Bifacial Solar Panels – The BEST Solar Panel Real World Results

Good morning, the sun is rising just over the horizon and starting to hit the backside of my array. It’s lighting up the backside of these bifacial solar panels. I’ve been studying, building and experimenting with residential solar systems for more than three years now. And I’m always looking for the technology and solutions that will deliver the best performance at the lowest cost. There’s a relatively new product on the market making big claims and that’s bifacial solar panels.

They have glass on both sides, exposing the solar cell to light from the front, and the back. Manufacturers are claiming to be able to produce up to 30% more power from the exposure on the backside of the panel. If that’s true, it’s a huge leap forward in technology. My goal was to answer the question, is this a revolution in technology or just a sales gimmick? I bought 24 new Canadian solar 390 Watt bifacial panels from Santana solar, a great source for discounted panels.

But things didn’t go as smoothly as I planned, the delivery truck accidentally dumped an entire pallet of panels upside down in the middle of the road. If it wasn’t for Santana’s great packing, I don’t think any of them would have survived. After recovering the situation, I went about testing them in real world conditions. I ran them through a gauntlet of scenarios to see what they can really do. I compared them back to back with regular panels on my 11 kilowatt array using my solar edge optimizer system and on my test rig using any P microinverters. I tried them with the backside blocked upside down full sun clouds to see if these panels really live up to the hype.

So let’s dig into the numbers and I’ll answer those questions for both of us. First, I put two panels on my test rig, which uses dedicated northern electric power micro inverters to prevent any clipping. One was a 390 watt Canadian solar bifacial and the other a 390 watt jinko mono crystalline, you can see the bifacial outperformed the standard panel all day long. But there’s a significant difference with and without the backside blocked, unblocked was about 14% more and blocked was still about 6%. More.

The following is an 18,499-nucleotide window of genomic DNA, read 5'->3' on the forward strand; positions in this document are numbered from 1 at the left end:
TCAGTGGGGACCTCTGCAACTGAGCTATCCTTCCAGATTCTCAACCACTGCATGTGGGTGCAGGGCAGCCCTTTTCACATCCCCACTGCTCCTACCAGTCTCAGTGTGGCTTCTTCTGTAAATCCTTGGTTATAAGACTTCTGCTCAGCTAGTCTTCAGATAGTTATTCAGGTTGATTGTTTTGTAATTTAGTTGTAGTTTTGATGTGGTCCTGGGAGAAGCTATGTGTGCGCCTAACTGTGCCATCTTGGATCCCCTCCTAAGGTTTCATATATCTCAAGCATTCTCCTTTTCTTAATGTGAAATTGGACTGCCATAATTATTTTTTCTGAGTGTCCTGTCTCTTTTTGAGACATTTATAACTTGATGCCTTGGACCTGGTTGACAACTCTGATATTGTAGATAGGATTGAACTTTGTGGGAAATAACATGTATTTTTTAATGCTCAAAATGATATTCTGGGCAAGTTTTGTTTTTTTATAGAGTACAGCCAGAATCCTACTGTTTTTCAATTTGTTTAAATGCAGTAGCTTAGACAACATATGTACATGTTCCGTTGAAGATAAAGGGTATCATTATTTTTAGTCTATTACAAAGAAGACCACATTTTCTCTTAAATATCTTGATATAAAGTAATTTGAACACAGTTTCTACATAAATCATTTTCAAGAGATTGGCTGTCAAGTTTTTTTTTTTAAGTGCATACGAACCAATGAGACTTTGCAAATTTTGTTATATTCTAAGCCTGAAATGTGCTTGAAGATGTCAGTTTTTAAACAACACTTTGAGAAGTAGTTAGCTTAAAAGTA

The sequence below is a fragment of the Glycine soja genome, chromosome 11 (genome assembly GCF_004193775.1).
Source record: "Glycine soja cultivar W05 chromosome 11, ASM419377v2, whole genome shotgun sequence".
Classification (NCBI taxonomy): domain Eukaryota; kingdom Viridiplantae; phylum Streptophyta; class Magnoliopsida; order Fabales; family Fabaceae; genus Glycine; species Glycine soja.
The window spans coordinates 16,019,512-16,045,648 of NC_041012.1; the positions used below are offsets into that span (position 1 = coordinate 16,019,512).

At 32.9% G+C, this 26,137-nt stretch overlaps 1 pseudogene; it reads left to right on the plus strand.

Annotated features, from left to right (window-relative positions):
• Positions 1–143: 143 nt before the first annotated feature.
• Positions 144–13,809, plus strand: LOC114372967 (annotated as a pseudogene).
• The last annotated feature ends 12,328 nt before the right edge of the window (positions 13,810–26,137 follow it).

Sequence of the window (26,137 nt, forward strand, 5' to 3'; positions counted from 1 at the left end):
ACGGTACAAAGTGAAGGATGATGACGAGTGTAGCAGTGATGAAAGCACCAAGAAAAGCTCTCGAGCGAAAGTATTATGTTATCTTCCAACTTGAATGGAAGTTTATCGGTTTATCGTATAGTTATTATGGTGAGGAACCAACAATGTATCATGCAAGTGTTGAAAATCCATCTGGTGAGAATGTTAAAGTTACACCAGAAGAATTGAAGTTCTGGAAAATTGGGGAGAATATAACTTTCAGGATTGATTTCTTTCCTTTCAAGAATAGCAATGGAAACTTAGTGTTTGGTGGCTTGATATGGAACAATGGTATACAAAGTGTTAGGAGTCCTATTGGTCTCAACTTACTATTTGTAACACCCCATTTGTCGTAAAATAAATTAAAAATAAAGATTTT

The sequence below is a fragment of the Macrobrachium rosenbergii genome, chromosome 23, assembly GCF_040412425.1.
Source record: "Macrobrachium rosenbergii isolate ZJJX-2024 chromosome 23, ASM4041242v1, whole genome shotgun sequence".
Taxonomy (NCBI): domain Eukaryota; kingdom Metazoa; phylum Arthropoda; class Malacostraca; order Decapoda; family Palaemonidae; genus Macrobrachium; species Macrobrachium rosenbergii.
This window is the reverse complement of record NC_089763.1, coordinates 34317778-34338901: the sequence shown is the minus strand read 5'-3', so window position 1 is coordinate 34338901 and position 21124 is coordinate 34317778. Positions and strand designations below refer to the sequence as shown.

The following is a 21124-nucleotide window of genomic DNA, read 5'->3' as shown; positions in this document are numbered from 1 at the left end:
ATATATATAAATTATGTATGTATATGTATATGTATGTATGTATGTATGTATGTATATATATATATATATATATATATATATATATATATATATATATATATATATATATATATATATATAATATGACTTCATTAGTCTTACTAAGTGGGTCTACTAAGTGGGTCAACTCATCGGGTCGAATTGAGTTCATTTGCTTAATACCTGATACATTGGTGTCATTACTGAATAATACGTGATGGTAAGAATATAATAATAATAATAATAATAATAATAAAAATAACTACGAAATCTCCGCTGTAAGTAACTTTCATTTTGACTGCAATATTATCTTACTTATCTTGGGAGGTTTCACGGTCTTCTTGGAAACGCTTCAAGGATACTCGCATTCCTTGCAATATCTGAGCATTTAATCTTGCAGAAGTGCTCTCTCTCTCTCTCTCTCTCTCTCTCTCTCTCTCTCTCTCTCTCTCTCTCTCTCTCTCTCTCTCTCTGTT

This was more significant than I expected since the test rig is very close to the ground. The improved frontside performance may be partially due to the improvements gained by the fact that it’s also a cut cell panel. Either way, the next step was to utilize my Fluker radiance meter to take measurements against its rated value. plotting out the PV output versus the solar irradiance gives a typical linear plot and allows me to compare the panel’s apples to apples on this plot.

You can see the unblocked bifacial is hitting its rated value at 1000 watts per meter squared, even on a hot summer day. If we extrapolate that out to 1200 watts per meter square, you can see on a perfect day, it’s possible to hit as high as 457 watts or maybe even more. When I put all three measurements at 1000 watts per meter squared. It’s easy to see how dramatic the bifacial performance increase is. The 390 watt jinko produces 87% of its rated value at 1000 watts per meter squared, which is a very typical result for a high quality panel, they usually get between 85 and 90% of the rated value. In the test that I’ve run on hot days using my inverters, you can see the bifacial with the back blocked reaches the high end of that typical performance and with the back unblocked, we hit 100% of its rated value. Even with high temperatures and inverter losses, I have never had a panel perform that well.

Now let’s look at a full sunny day comparison of the 390 Watt bifacial to a standard high quality 390 Watt monocrystalline panel back to back, my boys helped me replace two panels at the end of my cell facing array and axes by facials, I need to use these extension cords that I put together because the bifacial is come with very short leads. They’re intended for the most part to be just strung together in a string because I’m using these optimizers I need extension cables for that. So we’ll just go ahead and plug my extension cables into my optimizer.